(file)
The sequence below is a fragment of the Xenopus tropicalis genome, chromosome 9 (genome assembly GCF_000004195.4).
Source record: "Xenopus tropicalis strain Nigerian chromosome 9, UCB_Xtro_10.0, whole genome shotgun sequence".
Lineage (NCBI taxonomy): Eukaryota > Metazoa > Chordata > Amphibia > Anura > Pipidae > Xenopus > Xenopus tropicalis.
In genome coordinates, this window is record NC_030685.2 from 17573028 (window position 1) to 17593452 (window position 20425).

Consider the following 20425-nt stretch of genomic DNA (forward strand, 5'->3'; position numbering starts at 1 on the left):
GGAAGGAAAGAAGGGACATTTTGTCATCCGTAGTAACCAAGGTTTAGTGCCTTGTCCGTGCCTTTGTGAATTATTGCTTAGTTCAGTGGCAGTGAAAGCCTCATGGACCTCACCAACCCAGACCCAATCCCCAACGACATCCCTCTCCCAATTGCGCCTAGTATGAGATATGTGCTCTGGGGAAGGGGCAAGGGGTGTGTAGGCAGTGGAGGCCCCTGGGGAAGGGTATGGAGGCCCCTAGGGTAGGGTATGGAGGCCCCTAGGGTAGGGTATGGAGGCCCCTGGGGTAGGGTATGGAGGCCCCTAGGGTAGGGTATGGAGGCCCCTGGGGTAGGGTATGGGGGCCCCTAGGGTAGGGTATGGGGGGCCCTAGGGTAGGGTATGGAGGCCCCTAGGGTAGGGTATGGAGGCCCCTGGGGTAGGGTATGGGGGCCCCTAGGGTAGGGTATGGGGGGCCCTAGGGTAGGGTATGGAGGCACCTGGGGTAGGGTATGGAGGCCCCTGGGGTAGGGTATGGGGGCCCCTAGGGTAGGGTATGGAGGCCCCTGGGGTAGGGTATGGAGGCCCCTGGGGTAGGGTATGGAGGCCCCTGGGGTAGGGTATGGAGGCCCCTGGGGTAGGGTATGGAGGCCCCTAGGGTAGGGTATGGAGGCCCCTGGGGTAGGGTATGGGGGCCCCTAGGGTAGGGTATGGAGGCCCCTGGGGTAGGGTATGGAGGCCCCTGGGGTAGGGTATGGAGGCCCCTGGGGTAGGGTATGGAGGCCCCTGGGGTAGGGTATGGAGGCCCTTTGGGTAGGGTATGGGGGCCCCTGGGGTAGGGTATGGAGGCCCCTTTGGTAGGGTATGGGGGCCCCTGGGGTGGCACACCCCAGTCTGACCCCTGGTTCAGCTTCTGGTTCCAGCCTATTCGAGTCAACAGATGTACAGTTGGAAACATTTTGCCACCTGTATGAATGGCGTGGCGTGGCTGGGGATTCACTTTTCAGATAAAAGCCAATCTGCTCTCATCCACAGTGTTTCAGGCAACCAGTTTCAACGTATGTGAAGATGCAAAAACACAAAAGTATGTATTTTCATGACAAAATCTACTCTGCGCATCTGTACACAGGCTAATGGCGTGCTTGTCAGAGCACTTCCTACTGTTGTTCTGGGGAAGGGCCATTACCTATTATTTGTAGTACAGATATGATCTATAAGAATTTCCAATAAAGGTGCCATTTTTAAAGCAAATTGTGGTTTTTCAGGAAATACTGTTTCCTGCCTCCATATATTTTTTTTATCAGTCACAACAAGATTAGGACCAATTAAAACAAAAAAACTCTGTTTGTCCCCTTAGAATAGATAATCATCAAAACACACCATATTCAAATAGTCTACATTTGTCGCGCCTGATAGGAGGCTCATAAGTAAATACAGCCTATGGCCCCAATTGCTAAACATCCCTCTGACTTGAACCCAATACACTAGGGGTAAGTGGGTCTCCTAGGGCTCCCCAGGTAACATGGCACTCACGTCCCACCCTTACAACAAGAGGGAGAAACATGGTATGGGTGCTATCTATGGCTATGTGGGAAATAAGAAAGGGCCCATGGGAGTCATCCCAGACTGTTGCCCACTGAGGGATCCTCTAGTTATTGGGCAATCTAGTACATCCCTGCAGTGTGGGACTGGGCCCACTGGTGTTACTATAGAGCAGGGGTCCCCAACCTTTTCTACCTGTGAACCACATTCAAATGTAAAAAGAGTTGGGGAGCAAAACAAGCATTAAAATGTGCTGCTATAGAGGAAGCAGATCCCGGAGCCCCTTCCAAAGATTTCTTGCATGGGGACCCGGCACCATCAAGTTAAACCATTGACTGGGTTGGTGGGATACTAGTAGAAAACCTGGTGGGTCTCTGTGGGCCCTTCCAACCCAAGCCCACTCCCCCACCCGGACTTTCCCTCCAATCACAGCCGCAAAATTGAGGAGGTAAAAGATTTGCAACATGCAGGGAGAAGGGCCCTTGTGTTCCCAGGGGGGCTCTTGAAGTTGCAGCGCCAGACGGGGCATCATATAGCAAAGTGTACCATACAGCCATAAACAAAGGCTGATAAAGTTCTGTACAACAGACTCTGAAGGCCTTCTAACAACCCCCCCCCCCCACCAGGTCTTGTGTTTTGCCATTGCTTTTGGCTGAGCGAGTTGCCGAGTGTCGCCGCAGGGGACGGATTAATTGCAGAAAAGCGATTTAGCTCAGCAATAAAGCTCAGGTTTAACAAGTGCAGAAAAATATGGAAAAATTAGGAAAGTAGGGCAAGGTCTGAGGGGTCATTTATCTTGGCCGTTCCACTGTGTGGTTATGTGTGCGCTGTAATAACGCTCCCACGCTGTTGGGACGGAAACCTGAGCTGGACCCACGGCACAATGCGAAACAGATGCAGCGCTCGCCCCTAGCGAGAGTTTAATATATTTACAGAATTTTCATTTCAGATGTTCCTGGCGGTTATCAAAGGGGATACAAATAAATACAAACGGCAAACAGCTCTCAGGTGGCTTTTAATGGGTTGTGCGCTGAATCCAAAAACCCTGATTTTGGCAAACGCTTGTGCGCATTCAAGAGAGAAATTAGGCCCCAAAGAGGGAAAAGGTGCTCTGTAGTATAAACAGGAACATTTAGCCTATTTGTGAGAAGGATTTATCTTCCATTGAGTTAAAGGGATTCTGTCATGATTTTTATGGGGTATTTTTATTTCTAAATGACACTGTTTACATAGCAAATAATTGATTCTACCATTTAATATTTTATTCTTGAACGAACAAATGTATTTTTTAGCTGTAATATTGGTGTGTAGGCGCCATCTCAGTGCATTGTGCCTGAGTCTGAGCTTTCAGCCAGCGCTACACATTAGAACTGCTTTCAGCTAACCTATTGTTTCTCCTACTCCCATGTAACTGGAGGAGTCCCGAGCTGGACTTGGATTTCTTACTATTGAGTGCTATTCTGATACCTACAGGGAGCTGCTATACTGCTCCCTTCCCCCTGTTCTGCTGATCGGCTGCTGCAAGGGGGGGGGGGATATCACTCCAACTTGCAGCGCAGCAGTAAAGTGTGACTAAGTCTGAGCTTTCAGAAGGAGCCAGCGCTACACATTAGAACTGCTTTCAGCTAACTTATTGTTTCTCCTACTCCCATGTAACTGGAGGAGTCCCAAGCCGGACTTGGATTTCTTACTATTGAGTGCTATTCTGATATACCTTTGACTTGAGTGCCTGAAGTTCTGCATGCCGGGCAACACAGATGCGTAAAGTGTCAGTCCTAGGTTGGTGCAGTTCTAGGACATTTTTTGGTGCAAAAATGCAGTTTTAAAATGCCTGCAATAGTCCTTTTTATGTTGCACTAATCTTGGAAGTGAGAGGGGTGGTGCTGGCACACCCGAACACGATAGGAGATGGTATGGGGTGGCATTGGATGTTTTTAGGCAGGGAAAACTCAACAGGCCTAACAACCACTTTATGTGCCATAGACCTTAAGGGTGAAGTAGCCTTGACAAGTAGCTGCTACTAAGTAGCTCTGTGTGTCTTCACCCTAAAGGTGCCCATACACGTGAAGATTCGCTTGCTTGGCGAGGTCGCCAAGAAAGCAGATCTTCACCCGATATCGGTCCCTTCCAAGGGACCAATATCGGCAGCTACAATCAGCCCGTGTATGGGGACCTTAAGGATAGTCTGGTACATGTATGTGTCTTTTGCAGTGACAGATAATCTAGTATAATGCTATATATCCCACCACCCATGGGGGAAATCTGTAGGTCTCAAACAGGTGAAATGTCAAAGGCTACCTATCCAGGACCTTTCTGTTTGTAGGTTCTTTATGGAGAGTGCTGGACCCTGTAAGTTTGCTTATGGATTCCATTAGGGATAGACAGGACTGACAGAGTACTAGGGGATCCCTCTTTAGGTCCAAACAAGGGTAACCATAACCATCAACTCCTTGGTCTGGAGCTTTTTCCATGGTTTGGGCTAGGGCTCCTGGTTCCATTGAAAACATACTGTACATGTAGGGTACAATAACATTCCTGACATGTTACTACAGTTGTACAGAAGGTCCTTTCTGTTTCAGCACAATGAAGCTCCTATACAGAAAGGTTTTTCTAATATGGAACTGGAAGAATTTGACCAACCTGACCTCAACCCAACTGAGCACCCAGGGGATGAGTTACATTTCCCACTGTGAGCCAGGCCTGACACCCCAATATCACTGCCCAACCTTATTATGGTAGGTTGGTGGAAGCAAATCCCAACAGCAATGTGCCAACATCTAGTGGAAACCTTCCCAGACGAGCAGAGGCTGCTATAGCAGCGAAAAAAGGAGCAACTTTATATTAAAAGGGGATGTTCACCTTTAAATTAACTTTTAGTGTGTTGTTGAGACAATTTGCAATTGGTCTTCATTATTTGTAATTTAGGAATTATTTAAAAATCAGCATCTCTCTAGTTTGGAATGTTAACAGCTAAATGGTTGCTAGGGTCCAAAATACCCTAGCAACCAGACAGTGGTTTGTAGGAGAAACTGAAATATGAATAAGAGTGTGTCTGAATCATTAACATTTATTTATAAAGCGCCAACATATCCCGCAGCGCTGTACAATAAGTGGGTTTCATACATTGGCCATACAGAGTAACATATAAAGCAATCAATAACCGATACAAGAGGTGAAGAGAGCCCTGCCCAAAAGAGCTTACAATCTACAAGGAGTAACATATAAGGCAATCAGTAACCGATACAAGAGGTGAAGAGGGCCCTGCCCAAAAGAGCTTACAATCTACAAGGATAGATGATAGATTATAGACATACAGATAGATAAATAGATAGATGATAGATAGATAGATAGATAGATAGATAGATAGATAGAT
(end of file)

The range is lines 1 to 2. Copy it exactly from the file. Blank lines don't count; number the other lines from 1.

The sequence below is a fragment of the Xenopus tropicalis genome, chromosome 9 (genome assembly GCF_000004195.4).
Source record: "Xenopus tropicalis strain Nigerian chromosome 9, UCB_Xtro_10.0, whole genome shotgun sequence".